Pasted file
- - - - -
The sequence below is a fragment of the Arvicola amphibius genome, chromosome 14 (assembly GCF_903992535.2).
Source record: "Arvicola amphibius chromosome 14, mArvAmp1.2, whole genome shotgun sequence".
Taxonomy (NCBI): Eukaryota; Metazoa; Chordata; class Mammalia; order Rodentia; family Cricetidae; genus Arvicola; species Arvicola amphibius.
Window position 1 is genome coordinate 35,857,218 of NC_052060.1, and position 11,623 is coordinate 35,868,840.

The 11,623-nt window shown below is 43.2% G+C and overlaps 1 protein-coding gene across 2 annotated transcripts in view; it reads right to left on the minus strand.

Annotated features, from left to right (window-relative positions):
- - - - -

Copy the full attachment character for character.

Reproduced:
The sequence below is a fragment of the Arvicola amphibius genome, chromosome 14 (assembly GCF_903992535.2).
Source record: "Arvicola amphibius chromosome 14, mArvAmp1.2, whole genome shotgun sequence".
Taxonomy (NCBI): Eukaryota; Metazoa; Chordata; class Mammalia; order Rodentia; family Cricetidae; genus Arvicola; species Arvicola amphibius.
Window position 1 is genome coordinate 35,857,218 of NC_052060.1, and position 11,623 is coordinate 35,868,840.

The 11,623-nt window shown below is 43.2% G+C and overlaps 1 protein-coding gene across 2 annotated transcripts in view; it reads right to left on the minus strand.

Annotated features, from left to right (window-relative positions):